Plastic bags, small lids and even lollipop sticks were among the 317 pieces of plastic found in the digestive system of a green sea turtle who washed ashore on a New South Whales beach earlier this month.
If we do control this marine debris issue I'll be out of work but I'd like to do something that doesn't break my heart everyday”Rochelle Ferris, General Manager of Australian Seabird Rescue
The young turtle was the worst case Rochelle Ferris and her team of volunteers at Australian Seabird Rescue had seen during their 15 years of work in the area.
The team responds to “about 40 sea turtle strandings a year that are directly related to plastic ingestion,” according to Ferris. Unfortunately, the turtles mistake the plastic pieces for food.
A shocking 36 percent of sea turtles are affected by marine debris, such as plastic, according to recent research at the University of Queensland. Although the Australian Federal Government has addressed the issue, it is obvious that more needs to be done to reduce the amount of waste entering the ocean and inevitably destroying its inhabitants.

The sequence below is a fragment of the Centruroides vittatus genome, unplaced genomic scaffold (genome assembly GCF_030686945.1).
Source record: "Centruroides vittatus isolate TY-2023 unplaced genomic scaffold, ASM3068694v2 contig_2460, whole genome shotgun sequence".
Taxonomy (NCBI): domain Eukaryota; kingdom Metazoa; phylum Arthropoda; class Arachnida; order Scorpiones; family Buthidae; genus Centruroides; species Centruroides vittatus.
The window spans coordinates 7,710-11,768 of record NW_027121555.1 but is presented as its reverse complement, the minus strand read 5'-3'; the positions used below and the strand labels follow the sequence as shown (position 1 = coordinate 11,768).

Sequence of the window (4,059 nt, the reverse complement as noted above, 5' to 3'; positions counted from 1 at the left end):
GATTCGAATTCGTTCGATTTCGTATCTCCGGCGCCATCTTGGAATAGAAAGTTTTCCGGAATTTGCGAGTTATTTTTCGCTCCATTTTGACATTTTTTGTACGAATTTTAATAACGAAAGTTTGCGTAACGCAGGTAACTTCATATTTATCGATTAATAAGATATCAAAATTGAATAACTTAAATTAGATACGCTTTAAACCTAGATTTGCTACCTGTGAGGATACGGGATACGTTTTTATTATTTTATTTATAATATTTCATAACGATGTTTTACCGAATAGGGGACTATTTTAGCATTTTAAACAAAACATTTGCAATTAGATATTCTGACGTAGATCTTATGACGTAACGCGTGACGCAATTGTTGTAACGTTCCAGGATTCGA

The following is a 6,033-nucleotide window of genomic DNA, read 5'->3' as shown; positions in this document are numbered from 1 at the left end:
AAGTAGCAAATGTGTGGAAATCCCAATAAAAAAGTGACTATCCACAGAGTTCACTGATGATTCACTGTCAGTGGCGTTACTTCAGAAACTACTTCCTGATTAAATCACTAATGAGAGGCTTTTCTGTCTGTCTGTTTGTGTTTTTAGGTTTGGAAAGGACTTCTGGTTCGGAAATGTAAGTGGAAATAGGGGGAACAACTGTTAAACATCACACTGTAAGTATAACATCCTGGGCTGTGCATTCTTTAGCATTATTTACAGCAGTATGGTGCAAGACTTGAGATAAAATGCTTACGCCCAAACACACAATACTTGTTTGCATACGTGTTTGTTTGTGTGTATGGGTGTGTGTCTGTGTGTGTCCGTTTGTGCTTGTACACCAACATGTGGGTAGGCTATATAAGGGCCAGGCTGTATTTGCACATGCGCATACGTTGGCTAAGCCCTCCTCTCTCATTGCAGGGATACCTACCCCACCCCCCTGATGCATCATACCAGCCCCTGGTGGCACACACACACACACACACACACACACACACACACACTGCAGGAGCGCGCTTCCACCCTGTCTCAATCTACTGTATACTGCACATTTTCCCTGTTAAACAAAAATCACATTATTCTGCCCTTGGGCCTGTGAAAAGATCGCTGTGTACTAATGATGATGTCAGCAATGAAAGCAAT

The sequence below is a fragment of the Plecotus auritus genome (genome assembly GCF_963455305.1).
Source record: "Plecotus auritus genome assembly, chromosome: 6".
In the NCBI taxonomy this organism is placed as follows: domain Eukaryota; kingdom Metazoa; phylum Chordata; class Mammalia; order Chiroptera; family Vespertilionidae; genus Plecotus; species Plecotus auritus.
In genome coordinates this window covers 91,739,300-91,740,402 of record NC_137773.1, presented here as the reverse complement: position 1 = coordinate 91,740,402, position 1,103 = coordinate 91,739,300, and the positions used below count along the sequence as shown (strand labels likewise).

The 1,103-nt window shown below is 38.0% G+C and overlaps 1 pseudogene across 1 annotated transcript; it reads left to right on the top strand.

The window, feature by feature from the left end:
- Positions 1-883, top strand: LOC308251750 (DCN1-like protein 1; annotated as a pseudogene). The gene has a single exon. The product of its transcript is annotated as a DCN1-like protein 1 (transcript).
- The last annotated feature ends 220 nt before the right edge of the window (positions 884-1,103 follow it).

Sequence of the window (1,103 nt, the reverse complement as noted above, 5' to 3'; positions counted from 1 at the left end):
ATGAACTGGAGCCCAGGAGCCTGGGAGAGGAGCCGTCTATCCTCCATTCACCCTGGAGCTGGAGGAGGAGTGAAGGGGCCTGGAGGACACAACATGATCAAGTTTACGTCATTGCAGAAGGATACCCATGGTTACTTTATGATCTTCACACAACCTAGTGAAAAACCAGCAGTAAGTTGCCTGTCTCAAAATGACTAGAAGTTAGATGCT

This tragic death demonstrates the negative impact we have on our oceanic friends. Lessen your impact by remembering the three Rs: Reduce, Reuse, Recycle.
For more information and to watch a video in which Ferris discusses the incident as well as the larger issues,go here: http://www.abc.net.au/local/videos/2011/06/30/3257970.htm?site=northcoast.
Photo courtesy of Plastic Oceans: Results of a trawl in an apparently crystal clear ocean